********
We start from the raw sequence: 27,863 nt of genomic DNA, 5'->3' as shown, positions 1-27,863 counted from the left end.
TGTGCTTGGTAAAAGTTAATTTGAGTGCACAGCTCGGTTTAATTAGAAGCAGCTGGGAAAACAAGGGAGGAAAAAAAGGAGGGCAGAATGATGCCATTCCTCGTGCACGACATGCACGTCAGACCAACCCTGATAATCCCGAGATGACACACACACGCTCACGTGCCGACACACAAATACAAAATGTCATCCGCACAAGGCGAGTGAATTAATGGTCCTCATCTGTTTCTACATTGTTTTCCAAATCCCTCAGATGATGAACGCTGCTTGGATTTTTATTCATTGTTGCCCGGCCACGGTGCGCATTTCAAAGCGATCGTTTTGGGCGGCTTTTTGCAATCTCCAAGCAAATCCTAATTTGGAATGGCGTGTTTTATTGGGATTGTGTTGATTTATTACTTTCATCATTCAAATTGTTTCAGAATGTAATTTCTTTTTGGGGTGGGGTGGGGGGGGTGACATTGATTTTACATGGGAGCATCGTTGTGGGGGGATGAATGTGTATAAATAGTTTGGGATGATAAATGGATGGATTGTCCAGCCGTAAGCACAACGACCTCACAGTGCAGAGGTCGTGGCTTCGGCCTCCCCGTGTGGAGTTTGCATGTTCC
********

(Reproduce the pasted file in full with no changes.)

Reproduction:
We start from the raw sequence: 27,863 nt of genomic DNA, 5'->3' as shown, positions 1-27,863 counted from the left end.
TGTGCTTGGTAAAAGTTAATTTGAGTGCACAGCTCGGTTTAATTAGAAGCAGCTGGGAAAACAAGGGAGGAAAAAAAGGAGGGCAGAATGATGCCATTCCTCGTGCACGACATGCACGTCAGACCAACCCTGATAATCCCGAGATGACACACACACGCTCACGTGCCGACACACAAATACAAAATGTCATCCGCACAAGGCGAGTGAATTAATGGTCCTCATCTGTTTCTACATTGTTTTCCAAATCCCTCAGATGATGAACGCTGCTTGGATTTTTATTCATTGTTGCCCGGCCACGGTGCGCATTTCAAAGCGATCGTTTTGGGCGGCTTTTTGCAATCTCCAAGCAAATCCTAATTTGGAATGGCGTGTTTTATTGGGATTGTGTTGATTTATTACTTTCATCATTCAAATTGTTTCAGAATGTAATTTCTTTTTGGGGTGGGGTGGGGGGGGTGACATTGATTTTACATGGGAGCATCGTTGTGGGGGGATGAATGTGTATAAATAGTTTGGGATGATAAATGGATGGATTGTCCAGCCGTAAGCACAACGACCTCACAGTGCAGAGGTCGTGGCTTCGGCCTCCCCGTGTGGAGTTTGCATGTTCC